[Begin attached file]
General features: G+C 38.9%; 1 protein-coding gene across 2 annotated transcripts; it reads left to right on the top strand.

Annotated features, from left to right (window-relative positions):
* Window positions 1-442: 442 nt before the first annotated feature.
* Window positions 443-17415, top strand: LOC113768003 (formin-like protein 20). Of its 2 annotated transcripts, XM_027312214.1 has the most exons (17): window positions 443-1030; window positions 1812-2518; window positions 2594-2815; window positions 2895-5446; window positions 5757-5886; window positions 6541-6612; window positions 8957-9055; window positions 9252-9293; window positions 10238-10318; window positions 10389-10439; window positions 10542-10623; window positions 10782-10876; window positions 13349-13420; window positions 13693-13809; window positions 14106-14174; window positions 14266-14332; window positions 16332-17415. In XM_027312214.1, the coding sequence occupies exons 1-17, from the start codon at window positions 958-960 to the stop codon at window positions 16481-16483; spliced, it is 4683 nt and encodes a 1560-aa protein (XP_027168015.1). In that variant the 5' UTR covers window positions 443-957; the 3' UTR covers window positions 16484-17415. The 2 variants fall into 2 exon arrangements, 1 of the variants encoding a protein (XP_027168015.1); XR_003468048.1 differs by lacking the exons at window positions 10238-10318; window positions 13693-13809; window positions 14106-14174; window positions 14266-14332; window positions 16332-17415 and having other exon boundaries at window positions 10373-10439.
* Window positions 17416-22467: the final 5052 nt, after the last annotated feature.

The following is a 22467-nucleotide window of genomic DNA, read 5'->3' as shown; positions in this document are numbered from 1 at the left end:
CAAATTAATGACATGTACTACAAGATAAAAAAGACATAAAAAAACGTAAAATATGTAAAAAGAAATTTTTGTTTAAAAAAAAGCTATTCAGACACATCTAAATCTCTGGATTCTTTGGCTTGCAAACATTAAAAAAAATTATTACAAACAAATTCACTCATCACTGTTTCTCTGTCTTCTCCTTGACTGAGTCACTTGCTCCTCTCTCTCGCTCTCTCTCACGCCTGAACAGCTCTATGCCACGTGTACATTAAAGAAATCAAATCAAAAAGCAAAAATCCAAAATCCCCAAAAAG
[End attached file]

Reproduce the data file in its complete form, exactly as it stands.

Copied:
General features: G+C 38.9%; 1 protein-coding gene across 2 annotated transcripts; it reads left to right on the top strand.

Annotated features, from left to right (window-relative positions):
* Window positions 1-442: 442 nt before the first annotated feature.
* Window positions 443-17415, top strand: LOC113768003 (formin-like protein 20). Of its 2 annotated transcripts, XM_027312214.1 has the most exons (17): window positions 443-1030; window positions 1812-2518; window positions 2594-2815; window positions 2895-5446; window positions 5757-5886; window positions 6541-6612; window positions 8957-9055; window positions 9252-9293; window positions 10238-10318; window positions 10389-10439; window positions 10542-10623; window positions 10782-10876; window positions 13349-13420; window positions 13693-13809; window positions 14106-14174; window positions 14266-14332; window positions 16332-17415. In XM_027312214.1, the coding sequence occupies exons 1-17, from the start codon at window positions 958-960 to the stop codon at window positions 16481-16483; spliced, it is 4683 nt and encodes a 1560-aa protein (XP_027168015.1). In that variant the 5' UTR covers window positions 443-957; the 3' UTR covers window positions 16484-17415. The 2 variants fall into 2 exon arrangements, 1 of the variants encoding a protein (XP_027168015.1); XR_003468048.1 differs by lacking the exons at window positions 10238-10318; window positions 13693-13809; window positions 14106-14174; window positions 14266-14332; window positions 16332-17415 and having other exon boundaries at window positions 10373-10439.
* Window positions 17416-22467: the final 5052 nt, after the last annotated feature.

The following is a 22467-nucleotide window of genomic DNA, read 5'->3' as shown; positions in this document are numbered from 1 at the left end:
CAAATTAATGACATGTACTACAAGATAAAAAAGACATAAAAAAACGTAAAATATGTAAAAAGAAATTTTTGTTTAAAAAAAAGCTATTCAGACACATCTAAATCTCTGGATTCTTTGGCTTGCAAACATTAAAAAAAATTATTACAAACAAATTCACTCATCACTGTTTCTCTGTCTTCTCCTTGACTGAGTCACTTGCTCCTCTCTCTCGCTCTCTCTCACGCCTGAACAGCTCTATGCCACGTGTACATTAAAGAAATCAAATCAAAAAGCAAAAATCCAAAATCCCCAAAAAG